During the 1990s, when the US partly turned away from Pakistan after the Soviet withdrawal from Afghanistan, Pakistan’s storyline was that ‘the US withdrawal so soon after the Soviet withdrawal was the cause for chaos in Afghanistan’. The Afghan civil war, the rise of the Taliban, and even 9/11 were ascribed in that version of events to America turning away from Pakistan’s north-western neighbour.
It seems that in the Pakistani storytellers’ accounts, other nations are right only when they share the extremist Pakistani view of India being the source of all of South Asia’s problems, and are prepared to confer primacy on Pakistan within its region.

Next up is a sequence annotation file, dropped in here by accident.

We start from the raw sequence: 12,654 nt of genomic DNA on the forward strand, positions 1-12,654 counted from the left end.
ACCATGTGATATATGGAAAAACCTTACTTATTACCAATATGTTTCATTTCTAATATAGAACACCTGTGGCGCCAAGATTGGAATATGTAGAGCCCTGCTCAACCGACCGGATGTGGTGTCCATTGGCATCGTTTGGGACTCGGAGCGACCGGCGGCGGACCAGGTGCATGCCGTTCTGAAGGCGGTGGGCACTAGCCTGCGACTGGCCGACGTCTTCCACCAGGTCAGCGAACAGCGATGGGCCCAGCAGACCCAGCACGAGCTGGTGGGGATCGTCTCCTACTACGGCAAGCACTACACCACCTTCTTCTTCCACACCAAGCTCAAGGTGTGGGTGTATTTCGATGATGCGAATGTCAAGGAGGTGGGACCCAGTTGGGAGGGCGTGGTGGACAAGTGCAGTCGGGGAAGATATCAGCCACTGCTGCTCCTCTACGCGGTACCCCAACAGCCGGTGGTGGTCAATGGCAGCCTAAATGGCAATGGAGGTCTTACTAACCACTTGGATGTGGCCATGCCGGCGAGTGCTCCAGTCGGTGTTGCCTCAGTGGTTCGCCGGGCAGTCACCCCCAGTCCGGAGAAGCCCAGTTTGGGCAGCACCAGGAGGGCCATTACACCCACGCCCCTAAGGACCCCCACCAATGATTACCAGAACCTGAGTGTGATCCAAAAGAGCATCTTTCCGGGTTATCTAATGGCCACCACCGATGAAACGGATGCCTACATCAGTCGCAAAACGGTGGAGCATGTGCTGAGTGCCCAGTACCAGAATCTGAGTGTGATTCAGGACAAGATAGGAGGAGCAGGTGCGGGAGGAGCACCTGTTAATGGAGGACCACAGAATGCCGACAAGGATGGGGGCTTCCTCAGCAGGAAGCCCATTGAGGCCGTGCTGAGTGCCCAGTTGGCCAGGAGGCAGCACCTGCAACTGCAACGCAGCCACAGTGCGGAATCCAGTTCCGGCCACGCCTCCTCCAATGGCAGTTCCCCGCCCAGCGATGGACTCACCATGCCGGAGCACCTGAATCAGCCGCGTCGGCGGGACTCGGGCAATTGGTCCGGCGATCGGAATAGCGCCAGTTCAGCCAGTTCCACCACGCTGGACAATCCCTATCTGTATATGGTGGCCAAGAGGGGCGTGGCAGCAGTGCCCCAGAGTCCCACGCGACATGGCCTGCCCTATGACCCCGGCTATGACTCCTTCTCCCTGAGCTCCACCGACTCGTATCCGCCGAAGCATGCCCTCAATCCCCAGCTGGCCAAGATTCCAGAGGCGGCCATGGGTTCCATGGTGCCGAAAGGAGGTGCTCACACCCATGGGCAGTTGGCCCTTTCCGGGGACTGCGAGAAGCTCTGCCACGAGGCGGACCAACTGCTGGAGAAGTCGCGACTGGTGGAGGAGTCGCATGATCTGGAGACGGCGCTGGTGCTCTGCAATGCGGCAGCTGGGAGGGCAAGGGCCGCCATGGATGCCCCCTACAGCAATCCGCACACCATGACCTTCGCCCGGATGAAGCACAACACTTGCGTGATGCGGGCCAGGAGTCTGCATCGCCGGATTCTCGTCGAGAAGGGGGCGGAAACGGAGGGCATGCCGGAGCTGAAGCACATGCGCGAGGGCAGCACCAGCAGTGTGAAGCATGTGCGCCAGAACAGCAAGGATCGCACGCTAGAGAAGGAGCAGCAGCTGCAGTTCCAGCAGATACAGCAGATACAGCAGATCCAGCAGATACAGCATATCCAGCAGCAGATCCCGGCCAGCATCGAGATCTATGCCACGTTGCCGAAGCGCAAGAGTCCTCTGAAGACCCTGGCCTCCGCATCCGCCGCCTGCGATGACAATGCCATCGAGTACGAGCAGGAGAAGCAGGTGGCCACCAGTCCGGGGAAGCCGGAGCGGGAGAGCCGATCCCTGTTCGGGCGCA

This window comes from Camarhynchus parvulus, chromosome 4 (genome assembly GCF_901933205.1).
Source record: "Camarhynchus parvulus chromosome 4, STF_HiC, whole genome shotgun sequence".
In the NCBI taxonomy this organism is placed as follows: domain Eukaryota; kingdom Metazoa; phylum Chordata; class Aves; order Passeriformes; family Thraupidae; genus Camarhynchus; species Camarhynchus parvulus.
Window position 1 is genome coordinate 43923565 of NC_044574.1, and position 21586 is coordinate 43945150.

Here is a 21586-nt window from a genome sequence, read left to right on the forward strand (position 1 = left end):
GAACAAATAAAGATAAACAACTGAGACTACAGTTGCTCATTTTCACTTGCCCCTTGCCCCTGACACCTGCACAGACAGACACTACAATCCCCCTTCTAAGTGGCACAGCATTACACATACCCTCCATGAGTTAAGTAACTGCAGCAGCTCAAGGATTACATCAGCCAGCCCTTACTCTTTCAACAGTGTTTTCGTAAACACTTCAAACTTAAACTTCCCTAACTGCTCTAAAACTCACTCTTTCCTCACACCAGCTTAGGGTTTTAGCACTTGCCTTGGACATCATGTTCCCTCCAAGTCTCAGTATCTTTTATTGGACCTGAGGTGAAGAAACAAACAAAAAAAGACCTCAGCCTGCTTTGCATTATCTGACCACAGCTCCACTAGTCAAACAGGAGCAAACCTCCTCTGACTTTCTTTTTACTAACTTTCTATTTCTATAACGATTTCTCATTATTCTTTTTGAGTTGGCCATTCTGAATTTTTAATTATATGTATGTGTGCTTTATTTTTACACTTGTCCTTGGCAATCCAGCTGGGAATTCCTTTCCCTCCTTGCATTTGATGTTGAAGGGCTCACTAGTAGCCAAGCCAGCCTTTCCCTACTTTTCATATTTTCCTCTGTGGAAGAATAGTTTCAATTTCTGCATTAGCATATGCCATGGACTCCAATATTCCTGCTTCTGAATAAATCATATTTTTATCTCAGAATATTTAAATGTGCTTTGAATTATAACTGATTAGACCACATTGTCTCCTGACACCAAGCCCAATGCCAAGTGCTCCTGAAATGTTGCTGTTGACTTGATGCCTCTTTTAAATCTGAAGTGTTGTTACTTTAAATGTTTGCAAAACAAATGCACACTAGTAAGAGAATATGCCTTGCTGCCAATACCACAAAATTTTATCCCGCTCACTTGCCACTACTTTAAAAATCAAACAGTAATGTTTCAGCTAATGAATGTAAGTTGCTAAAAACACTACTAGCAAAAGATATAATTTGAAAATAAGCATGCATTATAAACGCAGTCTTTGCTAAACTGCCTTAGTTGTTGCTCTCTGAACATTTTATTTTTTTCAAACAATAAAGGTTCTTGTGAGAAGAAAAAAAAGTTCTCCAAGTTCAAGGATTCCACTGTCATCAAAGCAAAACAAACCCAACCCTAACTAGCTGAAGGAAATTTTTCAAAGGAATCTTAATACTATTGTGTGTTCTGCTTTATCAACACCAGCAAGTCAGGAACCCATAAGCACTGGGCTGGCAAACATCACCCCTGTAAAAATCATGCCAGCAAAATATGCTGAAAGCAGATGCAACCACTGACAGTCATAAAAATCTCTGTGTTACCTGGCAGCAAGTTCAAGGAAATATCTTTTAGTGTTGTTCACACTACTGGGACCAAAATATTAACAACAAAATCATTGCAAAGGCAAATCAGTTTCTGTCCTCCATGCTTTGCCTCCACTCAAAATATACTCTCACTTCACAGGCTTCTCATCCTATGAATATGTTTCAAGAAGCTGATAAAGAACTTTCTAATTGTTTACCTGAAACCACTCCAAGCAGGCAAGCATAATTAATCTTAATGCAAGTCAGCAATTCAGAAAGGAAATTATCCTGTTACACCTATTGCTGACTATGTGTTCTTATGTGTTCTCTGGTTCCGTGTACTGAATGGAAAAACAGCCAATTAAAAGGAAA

Americans, generally not known for their interest in history, have successively bought the simplified views offered to them of why things in Afghanistan or Pakistan have gone wrong and how the current batch of Pakistani leaders was committed to helping them solve America’s problem in the region.
The harder line taken by Khar about America as the source of chaos in Afghanistan, and of China being Pakistan’s only ally, is directed at the naïve souls who assume that ‘tomorrow is another day’ and that one should focus on building a future without dwelling on the past.
It is a response to President Trump’s tough stance on demanding that Pakistan keep its word to the United States over Afghanistan. Even an astute interviewer such as Christiane Amanpour failed to push back Khar by asking how, if US policies have created chaos, Pakistan’s support for the Taliban since 1994 has contributed to peace-building in Afghanistan?